Last updated 2 September 2019
The following visits are allowed (s 153 Corrective Services Act 2006 (Qld) (Corrective Services Act)):
- one non-contact personal visitor once per week
- legal visits as required
- extra visits and contact visits can be approved.
In deciding applications for visitors, Queensland Corrective Services (QCS) must decide if the person would pose a risk to the prison, taking into account whether the visitor has escaped lawful custody, been convicted of helping another prisoner escape, committed an offence while visiting a prison or has been refused access to a prison previously. The usual procedure is that contact visits are approved once the visitor has been given a security clearance by police, which usually takes six to eight weeks. The Criminal Law (Rehabilitation of Offenders) Act 1986 (Qld) does not apply to the criminal history for visitors to prisons. Visitors are required to disclose all previous or pending charges prior to entry, regardless of whether the convictions are recorded or old (s 328 Corrective Services Act).
Most prisons now have an additional condition of entry that all visitors must supply a biometric scan of their fingerprints before entry.
The chief executive may keep a visitor’s biometric information given to a corrective services facility as proof of the visitor’s identity, and any data about the visitor’s biometric information stored in the biometric information system.
Extra visits may be allowed for children visiting their primary care giver, visits with an Aboriginal elder or where a family has travelled a long distance for the visit.
Personal visits may be monitored, and an audiovisual or visual recording of the visit can be made and retained (s 158 Corrective Services Act).
If a visitor is denied visits at a particular prison, they are entitled to apply to QCS for a review of the decision. If still unsatisfied, the visitor may make a complaint to the Ombudsman or take steps for a judicial review of the decision.
What visitors can bring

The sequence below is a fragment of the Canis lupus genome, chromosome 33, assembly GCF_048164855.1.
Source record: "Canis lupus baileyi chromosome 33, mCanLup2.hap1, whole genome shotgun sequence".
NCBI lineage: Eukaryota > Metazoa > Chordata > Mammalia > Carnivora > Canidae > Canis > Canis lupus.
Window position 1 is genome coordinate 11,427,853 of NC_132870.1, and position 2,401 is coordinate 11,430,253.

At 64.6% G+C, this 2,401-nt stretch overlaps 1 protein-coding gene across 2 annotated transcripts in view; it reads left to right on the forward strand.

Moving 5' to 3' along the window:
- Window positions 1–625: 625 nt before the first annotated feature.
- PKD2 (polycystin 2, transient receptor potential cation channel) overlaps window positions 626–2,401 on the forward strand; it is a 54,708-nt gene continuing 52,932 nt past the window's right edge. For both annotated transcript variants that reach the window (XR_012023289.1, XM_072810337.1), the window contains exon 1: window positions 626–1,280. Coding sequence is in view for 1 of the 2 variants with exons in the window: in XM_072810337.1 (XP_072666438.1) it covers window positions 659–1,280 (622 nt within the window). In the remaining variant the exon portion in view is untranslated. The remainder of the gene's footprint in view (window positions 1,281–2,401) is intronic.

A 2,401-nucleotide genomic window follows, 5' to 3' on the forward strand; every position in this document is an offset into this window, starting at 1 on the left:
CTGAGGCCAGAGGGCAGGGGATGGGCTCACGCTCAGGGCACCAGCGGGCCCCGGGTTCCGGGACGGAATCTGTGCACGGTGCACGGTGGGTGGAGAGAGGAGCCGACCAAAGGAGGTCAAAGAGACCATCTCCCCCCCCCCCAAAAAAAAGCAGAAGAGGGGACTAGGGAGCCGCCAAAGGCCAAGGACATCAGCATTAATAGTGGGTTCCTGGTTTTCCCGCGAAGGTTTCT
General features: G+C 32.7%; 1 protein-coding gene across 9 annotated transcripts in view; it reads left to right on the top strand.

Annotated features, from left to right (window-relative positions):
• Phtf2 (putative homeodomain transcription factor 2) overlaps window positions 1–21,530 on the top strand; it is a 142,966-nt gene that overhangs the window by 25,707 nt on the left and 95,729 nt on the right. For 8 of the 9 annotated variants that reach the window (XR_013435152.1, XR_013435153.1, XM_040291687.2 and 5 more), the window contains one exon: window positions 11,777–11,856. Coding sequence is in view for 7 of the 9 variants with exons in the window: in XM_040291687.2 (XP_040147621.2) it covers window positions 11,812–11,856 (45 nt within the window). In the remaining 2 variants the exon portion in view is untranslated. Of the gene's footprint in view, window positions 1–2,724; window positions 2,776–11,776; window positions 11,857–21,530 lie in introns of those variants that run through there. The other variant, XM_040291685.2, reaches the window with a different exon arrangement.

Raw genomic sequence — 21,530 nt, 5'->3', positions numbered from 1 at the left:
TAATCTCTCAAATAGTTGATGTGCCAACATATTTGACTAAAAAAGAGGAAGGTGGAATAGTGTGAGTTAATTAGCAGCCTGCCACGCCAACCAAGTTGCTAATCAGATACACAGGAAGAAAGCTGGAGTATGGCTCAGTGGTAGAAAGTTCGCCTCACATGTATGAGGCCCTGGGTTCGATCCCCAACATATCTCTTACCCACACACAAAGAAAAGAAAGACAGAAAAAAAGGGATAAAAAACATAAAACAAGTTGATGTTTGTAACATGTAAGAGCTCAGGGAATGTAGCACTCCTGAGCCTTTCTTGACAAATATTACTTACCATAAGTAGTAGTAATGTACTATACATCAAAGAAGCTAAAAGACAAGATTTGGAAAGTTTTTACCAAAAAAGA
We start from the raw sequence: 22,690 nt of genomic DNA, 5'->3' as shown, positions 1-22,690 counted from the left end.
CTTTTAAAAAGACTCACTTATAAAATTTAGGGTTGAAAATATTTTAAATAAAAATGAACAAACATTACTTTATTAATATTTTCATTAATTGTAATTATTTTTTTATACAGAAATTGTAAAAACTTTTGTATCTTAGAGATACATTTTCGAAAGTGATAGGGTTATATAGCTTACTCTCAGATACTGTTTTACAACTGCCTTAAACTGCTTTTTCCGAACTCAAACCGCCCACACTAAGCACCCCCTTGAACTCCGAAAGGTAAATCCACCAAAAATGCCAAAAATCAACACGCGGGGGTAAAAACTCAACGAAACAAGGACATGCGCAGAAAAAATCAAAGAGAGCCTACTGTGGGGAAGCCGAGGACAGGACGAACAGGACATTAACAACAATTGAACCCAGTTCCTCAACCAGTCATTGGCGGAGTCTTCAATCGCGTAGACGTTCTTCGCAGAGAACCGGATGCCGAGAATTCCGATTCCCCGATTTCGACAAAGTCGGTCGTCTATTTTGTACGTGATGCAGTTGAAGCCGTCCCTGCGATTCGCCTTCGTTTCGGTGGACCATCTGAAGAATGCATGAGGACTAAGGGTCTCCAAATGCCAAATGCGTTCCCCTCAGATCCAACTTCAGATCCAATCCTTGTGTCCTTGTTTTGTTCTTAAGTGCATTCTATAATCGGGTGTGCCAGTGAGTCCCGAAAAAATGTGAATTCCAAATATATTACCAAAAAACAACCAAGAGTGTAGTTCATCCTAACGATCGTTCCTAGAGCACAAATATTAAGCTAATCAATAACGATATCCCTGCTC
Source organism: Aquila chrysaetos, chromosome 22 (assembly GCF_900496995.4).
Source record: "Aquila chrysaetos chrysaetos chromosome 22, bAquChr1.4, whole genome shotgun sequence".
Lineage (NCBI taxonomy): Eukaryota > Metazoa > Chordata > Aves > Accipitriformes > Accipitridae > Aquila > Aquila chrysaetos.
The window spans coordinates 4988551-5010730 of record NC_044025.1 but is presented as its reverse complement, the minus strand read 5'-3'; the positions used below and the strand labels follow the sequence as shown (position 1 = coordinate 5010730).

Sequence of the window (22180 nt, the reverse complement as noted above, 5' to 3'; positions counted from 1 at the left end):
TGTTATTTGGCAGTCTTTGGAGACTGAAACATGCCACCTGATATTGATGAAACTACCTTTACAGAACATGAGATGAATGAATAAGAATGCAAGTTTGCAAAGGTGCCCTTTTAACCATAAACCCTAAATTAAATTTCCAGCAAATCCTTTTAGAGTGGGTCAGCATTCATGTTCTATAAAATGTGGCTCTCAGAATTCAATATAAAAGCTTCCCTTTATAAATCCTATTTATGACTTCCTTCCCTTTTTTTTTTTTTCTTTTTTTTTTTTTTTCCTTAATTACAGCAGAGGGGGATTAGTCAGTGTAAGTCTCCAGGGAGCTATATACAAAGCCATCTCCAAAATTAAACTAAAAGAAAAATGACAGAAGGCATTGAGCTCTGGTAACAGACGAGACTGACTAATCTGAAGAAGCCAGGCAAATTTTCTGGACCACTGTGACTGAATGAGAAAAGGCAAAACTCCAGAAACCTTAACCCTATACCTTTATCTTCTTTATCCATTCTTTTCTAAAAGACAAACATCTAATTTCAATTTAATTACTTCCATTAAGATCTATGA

All gifts and other items must be approved by the prison and go through the prison reception staff where they are searched for contraband. Approval varies from prison to prison.
Certain things are prohibited in prison including drugs, money, escape implements, weapons, keys, electronic cards, identification papers, lighters, cigarettes, jewellery, recording equipment, mobile phones, mail, alcohol and cameras. It is a criminal offence to bring these items into the prison.
Under s 159 of the Corrective Services Act, a prison officer may conduct a scanning search (e.g. by use of a magnetic wand waved over the body) of any visitor. Many prisons have walk-through metal detectors, and passive drug dogs or electronic drug detection equipment to detect illegal drugs.
A prison officer may also conduct a general search as well as a scanning search of any other visitor including a personal visitor who is to be given a contact visit. A general search means that the visitor may be required to reveal the contents of outer garments or hand luggage. The search is conducted without the prison officer touching the person or the luggage.
The general manager may revoke approval for the visit or the contact component if the visitor does not submit to a general search. A visitor who is refused access by the general manager is entitled to be given reasons for the refusal.
Prison officers cannot perform strip searches (personal searches) of visitors, but they can call police who may do so if they form the reasonable belief that a visitor may be concealing drugs or a weapon.